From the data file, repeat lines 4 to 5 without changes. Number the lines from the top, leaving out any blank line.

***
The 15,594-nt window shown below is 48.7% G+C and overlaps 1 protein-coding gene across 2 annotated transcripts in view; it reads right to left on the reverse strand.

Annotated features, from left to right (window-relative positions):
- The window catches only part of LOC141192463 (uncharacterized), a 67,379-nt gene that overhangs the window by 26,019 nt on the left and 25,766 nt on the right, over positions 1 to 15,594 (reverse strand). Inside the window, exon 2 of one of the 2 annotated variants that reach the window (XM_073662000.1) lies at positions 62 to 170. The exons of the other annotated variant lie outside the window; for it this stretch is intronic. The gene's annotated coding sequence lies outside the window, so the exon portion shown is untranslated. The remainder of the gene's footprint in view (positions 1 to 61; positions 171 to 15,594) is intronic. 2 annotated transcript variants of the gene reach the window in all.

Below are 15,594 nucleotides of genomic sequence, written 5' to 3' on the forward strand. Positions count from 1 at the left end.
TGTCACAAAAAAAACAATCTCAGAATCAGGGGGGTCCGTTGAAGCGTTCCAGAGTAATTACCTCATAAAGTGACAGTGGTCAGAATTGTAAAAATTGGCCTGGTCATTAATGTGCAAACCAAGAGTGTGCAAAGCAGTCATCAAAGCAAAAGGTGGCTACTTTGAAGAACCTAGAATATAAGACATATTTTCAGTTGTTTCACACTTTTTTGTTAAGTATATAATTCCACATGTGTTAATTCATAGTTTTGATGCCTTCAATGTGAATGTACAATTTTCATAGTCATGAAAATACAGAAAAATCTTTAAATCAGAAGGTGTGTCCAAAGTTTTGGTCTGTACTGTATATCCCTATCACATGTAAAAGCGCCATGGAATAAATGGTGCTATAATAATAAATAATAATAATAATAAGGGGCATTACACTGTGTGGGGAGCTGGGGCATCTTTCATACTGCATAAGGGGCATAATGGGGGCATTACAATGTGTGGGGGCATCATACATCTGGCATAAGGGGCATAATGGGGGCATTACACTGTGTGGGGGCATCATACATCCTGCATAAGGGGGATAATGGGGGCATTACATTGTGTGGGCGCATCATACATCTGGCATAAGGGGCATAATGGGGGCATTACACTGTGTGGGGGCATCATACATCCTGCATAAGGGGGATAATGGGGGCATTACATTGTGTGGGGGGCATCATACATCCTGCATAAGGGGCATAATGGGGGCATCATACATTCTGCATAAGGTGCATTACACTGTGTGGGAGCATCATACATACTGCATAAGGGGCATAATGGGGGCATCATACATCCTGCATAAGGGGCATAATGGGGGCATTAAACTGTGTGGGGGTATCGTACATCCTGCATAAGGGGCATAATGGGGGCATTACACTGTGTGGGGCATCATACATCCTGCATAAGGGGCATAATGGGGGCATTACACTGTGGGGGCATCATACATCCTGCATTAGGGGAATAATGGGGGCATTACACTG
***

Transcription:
Below are 15,594 nucleotides of genomic sequence, written 5' to 3' on the forward strand. Positions count from 1 at the left end.
TGTCACAAAAAAAACAATCTCAGAATCAGGGGGGTCCGTTGAAGCGTTCCAGAGTAATTACCTCATAAAGTGACAGTGGTCAGAATTGTAAAAATTGGCCTGGTCATTAATGTGCAAACCAAGAGTGTGCAAAGCAGTCATCAAAGCAAAAGGTGGCTACTTTGAAGAACCTAGAATATAAGACATATTTTCAGTTGTTTCACACTTTTTTGTTAAGTATATAATTCCACATGTGTTAATTCATAGTTTTGATGCCTTCAATGTGAATGTACAATTTTCATAGTCATGAAAATACAGAAAAATCTTTAAATCAGAAGGTGTGTCCAAAGTTTTGGTCTGTACTGTATATCCCTATCACATGTAAAAGCGCCATGGAATAAATGGTGCTATAATAATAAATAATAATAATAATAAGGGGCATTACACTGTGTGGGGAGCTGGGGCATCTTTCATACTGCATAAGGGGCATAATGGGGGCATTACAATGTGTGGGGGCATCATACATCTGGCATAAGGGGCATAATGGGGGCATTACACTGTGTGGGGGCATCATACATCCTGCATAAGGGGGATAATGGGGGCATTACATTGTGTGGGCGCATCATACATCTGGCATAAGGGGCATAATGGGGGCATTACACTGTGTGGGGGCATCATACATCCTGCATAAGGGGGATAATGGGGGCATTACATTGTGTGGGGGGCATCATACATCCTGCATAAGGGGCATAATGGGGGCATCATACATTCTGCATAAGGTGCATTACACTGTGTGGGAGCATCATACATACTGCATAAGGGGCATAATGGGGGCATCATACATCCTGCATAAGGGGCATAATGGGGGCATTAAACTGTGTGGGGGTATCGTACATCCTGCATAAGGGGCATAATGGGGGCATTACACTGTGTGGGGCATCATACATCCTGCATAAGGGGCATAATGGGGGCATTACACTGTGGGGGCATCATACATCCTGCATTAGGGGAATAATGGGGGCATTACACTG